Many people are tempted to provide falsified resumes due to their perceived
competition for the job that they are applying for. Even if there are few
applicants, there is perception that jobs are in short supply, and that all
employers receive hundreds, if not thousands, of applications.
Mostly, this takes the form of an exaggeration of periods of qualifications
or positions held, and these are fairly harmless attempts at having themselves
considered before those who, in reality, have the better claim. In fact,
it is the perception rather than the fact that prompts these exaggerations, and
they are generally found out during the interview or pre-employment screening
While exaggeration may seem a rather amusing amateur attempt to affect the
selection decisions, falsified resumes are totally different kettles of
fish. Falsification suggests a more sinister objective. It suggests
an attempt by people not qualified for a job to attain it. A doctor, for
example, without professional qualifications; in fact not a doctor. This is not
uncommon. Or somebody with a secret to hide that they do not want to be
known, since it would affect their chance of employment.
Somebody with a criminal record, or who has a long period of unemployment,
may very well offer a falsified resume. They will be hoping that
employers will not carry out sufficient background checks to find them
out. This, unfortunately, happens all too often with sometimes tragic
For example, criminals move from state to state since there is no national
criminal record database that members of the public can access, even if they
are professional background researchers. The only national criminal record
database is run by the FBI and there is no way that Honest Joe is going to ever
get in there!
State records are incomplete since not all counties send their own records
to the state database. The only reliable sources of criminal records are
the individual county courthouse records which are not always in digital
form. It takes a personal manual search through the record books to find
the information you are looking for, and this takes time. Little wonder than
falsified resumes can pass through undetected.
However, a professional researcher has the know-how to do this, and
employing a professional is sometimes the only way to be sure that you are
meeting your obligations of carrying out a reasonable background check and
avoid a negligible hiring lawsuit. What is involved is to carry out a
residential investigation over at least seven years. People submitting
falsified resumes are not going to provide a true residential history if they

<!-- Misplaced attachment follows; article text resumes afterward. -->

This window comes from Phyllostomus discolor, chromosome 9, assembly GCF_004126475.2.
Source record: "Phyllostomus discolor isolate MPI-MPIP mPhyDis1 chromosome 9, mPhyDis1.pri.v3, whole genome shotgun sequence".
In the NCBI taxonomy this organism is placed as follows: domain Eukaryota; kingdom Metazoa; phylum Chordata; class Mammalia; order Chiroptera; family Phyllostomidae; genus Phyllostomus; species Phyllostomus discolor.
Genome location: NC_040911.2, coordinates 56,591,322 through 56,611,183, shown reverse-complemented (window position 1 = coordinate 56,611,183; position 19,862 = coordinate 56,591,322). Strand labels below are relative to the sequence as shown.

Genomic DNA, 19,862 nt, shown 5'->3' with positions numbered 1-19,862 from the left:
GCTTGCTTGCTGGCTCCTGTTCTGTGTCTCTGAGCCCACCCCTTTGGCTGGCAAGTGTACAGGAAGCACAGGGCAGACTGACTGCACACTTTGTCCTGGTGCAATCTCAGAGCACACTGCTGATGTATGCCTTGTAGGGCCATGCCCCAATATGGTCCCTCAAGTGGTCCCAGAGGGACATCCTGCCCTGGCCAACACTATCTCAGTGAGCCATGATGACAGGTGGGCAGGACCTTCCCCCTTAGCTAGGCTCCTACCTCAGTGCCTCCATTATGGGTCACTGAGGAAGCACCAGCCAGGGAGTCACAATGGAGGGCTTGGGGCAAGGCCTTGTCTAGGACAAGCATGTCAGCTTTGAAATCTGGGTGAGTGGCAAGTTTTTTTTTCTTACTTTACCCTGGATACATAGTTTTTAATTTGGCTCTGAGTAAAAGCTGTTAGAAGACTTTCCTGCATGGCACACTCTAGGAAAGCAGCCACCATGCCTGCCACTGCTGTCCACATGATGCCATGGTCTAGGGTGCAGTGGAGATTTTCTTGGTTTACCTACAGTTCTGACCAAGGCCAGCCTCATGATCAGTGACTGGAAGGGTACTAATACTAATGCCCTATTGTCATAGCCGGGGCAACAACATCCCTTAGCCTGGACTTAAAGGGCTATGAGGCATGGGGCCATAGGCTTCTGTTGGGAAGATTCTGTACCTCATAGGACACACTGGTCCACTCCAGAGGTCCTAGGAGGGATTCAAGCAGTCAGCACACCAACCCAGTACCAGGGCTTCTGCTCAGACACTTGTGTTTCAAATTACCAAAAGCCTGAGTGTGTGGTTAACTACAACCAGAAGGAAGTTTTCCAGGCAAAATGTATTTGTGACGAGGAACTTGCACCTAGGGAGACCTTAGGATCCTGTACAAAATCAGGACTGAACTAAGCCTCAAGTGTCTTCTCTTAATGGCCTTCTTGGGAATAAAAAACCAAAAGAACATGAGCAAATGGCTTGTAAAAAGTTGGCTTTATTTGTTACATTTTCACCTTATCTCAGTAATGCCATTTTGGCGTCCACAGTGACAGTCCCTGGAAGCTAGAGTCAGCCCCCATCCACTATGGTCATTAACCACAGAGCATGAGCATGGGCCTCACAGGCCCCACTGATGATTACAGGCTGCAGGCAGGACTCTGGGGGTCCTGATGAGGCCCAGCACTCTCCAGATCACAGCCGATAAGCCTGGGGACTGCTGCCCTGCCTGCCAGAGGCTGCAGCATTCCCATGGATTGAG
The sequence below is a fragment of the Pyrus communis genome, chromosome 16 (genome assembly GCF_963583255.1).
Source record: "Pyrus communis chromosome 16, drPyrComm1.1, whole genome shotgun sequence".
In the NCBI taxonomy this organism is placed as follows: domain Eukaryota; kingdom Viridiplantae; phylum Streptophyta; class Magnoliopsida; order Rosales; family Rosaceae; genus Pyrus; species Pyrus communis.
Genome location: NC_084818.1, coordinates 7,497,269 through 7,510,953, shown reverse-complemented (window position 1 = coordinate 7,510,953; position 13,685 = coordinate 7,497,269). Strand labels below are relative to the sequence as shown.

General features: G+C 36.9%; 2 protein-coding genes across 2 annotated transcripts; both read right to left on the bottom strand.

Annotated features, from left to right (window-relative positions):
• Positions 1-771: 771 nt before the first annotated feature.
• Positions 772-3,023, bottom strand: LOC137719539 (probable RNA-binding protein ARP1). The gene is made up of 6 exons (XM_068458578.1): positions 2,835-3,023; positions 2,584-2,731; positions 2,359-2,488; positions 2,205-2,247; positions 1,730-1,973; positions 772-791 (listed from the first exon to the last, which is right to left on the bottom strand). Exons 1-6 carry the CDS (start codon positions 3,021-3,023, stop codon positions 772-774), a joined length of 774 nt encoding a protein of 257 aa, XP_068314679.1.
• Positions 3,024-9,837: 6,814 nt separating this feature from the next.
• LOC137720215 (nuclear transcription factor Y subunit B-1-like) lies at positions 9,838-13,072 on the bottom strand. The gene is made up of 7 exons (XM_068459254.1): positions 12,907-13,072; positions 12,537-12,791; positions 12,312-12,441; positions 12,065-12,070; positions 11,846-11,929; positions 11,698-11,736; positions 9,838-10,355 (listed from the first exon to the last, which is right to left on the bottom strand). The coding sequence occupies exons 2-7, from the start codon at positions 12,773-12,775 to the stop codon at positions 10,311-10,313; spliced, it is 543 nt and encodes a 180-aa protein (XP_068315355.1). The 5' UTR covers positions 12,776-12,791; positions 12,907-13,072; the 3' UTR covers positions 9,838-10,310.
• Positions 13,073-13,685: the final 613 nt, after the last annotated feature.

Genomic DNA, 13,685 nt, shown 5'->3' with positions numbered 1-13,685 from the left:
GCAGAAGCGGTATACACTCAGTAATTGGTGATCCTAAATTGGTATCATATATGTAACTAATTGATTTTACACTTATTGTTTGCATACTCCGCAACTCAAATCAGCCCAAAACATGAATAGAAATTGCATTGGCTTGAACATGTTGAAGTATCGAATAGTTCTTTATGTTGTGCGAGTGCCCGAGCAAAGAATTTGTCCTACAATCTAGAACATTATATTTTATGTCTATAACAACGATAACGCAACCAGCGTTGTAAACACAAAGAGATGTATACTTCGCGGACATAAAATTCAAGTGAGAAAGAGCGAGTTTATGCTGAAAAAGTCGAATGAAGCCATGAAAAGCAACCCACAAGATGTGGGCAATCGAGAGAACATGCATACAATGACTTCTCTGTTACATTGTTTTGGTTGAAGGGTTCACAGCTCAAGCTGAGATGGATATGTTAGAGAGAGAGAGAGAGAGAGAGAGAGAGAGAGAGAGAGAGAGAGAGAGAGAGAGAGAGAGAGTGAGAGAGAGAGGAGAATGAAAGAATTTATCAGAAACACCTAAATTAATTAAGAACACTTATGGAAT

have a criminal record, since they are aware of the county record system.
They will make it as hard as possible for an employer to trace their
residences, and hence county of conviction. They will be working on the
assumption that eventually they will come across an employer that will not
bother carrying out the full range of checks. And they are right.
Some don’t. Records and statistics indicate that a large number of people
with criminal records are employed, when due diligence would have shown that
they had falsified their resumes.
As an employer you have a duty of care to your employees to ensure that they
will be safe while at work. This applies to injury inflicted by other
employees, and many falsified resumes hide a record of violence in other
employment. Job applicants may exclude these jobs from their resumes and
falsely extend their employment period with other companies. It is
important, therefore, that all references are taken up and all previous
employment, at least over the past seven years, is ratified.
If background employment checks have been carried out properly this sort of
falsification should easily be spotted. The interview should be able to
confirm this once the initial investigations have been carried out. The only
problem could be with employers who refuse to provide information other than
employment chronology, but this can sometimes be overcome after discussion with
the previous employer when you believe that something is being hidden.
Employers are not obliged to provide reasons for severance, but cannot tell
lies. Ask the right questions and you will get the answer you are looking
The penalties for negligent hiring can be so high that you should take all
steps possible to smoke out those who have submitted falsified resumes, and
ensure that you do not hire them. People who lie in their resumes frequently
forget the details of the lie. An employment review prior to the interview,
whereby you request the applicant to complete an application just prior to the
interview, can often provide you with the proof you need. If the
application has anomalies when compared with the original resume, you can
follow up on this during the interview.
Such reviews are very effective in proving falsified resumes, and if you carry
them out properly, and also ensure that your employment background checks are
completed professionally, you should not be in a position to be accused of